Venomous brown recluses exist within a smaller range than many realize, and their existence may be threatened by climate change.
Credit: Rick Vetter
Well-known for its appearance and poisonous bite, the brown recluse spider is commonly found in the south and central United States, in states such as Kansas, Arkansas, Missouri, eastern Texas and Oklahoma. It is a common house spider in these areas, but contrary to popular belief does not live outside of them.
The brown recluse gets its name from its color and habits. It is solitary in nature and often hides in dark, secluded places like under porches or deep in closets. The brown recluse thrives in man-made areas, and may be found under trashcans, tires, etc. It is primarily nocturnal and lays its eggs from May to July.
It is part of the recluse (Loxosceles) genus of spiders. Members of this group are well known for their violin-shaped markings on the top of their cephalothorax (fused head and thorax) and may be casually referred to as fiddleback or violin spiders.
The brown recluse’s well-known violin marking can vary in intensity depending on the age of the spider, with mature spiders typically having dark violin shapes. The violin shape points toward the spider’s bulbous abdomen. The violin shape is easy to misinterpret, so it is best to look at the eyes when determining if a spider is a brown recluse.
Other types of spiders have eight eyes arranged in rows of four. Recluses, however, have six equal-sized eyes, which are called dyads. The dyads are arranged in three pairs in a semicircle around the front of the cephalothorax.
Other distinguishing characteristics of the brown recluse spider are: a uniformly colored abdomen (though the shade of brown varies from spider to spider) covered in fine hairs to give it a velvety appearance; long, thin legs that are also covered in fine hairs but do not have spines; and uniformly colored legs. The scientific name Loxosceles means “slanted legs,” and refers to the fact that recluse spiders hold their legs in a slanting position when at rest.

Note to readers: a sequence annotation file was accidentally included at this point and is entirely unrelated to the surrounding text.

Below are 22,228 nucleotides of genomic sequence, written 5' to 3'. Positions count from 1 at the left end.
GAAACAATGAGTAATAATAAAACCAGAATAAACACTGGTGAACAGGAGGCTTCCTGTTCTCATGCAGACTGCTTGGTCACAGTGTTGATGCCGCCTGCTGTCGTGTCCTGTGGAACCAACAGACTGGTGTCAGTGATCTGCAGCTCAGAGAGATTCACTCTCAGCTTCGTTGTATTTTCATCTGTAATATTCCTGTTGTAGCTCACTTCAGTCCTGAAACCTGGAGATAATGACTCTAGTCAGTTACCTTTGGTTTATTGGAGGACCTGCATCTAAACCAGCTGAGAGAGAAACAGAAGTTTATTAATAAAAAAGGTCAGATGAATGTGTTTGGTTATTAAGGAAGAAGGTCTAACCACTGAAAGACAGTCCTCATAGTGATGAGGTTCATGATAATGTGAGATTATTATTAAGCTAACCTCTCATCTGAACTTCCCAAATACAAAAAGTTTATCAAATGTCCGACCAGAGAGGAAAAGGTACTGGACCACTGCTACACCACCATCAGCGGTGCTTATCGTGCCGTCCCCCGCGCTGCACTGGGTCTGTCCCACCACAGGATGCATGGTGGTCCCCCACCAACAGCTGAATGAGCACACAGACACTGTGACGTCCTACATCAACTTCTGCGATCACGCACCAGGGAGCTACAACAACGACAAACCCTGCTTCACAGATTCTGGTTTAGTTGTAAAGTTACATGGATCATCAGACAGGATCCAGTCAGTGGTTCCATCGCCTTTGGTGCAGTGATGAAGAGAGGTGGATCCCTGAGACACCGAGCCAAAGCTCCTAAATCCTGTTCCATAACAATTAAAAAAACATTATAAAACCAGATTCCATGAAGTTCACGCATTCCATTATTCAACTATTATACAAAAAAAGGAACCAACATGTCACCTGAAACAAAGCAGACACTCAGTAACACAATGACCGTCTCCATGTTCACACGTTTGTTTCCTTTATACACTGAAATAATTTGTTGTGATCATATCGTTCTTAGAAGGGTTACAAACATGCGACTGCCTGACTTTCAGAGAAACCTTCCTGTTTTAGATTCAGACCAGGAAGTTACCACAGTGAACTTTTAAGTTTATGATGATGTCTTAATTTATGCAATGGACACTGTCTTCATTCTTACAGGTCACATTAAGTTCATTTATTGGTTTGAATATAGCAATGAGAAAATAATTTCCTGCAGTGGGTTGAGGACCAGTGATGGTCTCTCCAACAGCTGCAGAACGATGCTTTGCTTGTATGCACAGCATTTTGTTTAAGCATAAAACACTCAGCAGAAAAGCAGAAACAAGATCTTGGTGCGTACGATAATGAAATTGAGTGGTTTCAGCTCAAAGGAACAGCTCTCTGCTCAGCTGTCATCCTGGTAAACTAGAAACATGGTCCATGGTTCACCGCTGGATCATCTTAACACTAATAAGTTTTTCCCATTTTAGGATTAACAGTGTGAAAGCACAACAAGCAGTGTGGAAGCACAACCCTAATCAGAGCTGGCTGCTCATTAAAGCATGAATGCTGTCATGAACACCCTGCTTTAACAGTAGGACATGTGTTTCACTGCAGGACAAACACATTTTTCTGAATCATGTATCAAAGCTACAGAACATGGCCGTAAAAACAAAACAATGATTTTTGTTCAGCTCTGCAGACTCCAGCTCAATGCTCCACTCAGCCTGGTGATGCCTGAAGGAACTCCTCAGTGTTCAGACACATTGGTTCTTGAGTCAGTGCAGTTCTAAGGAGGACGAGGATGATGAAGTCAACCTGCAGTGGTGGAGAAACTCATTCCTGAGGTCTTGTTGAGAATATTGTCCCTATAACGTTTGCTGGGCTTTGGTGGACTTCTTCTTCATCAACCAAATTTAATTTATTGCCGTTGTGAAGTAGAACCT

The brown recluse is typically about three-eighths of an inch long and about three-sixteenths of an inch wide (about 1 cm long and half a centimeter wide), with males being slightly smaller than females but possessing longer legs.[Gallery: Spooky Spiders]
Brown recluse bite
The brown recluse has a venomous bite. Typically, the spiders only bite when disturbed —though it is possible to inadvertently threaten them. There are reports of bites after rolling over on a spider in bed, accidentally touching it while cleaning dark cabinets, or finding it in a rarely worn shoe.
Reactions to a brown recluse bite vary depending on the amount of venom injected and the individual’s sensitivity levels. Some people may experience a delayed reaction, others an immediate reaction, and others no reaction at all. Many brown recluse bites leave a small red mark that heals quickly, and the vast majority of bites do not leave scars.
For those with higher sensitivity levels, a small white blister appears at the bite-site soon after the bite. The tissue may become hard. Lesions are dry, blue-gray or blue-white patches with ragged edges surrounded by redness. This color pattern has yielded the nickname “red, white and blue.” In severe reactions, the bite-site can develop a “volcano lesion.” The damaged tissue becomes gangrenous and leaves an open wound that can be as large as a human hand. It can take eight weeks or longer for full recovery, and scars may result. [Related: Girl's Brown Recluse Spider Bite Turns into Open Wound]
There are infrequent cases of victims experiencing restlessness, generalized itching, fever, chills, nausea, vomiting or shock after a bite. Fatalities are extremely rare, but the bites are more dangerous to young children, the elderly, and those in poor health.
If bitten, go immediately to a medical profession and bring the spider if possible, for identification purposes. There is no effective commercial antivenom, though other treatments are available.
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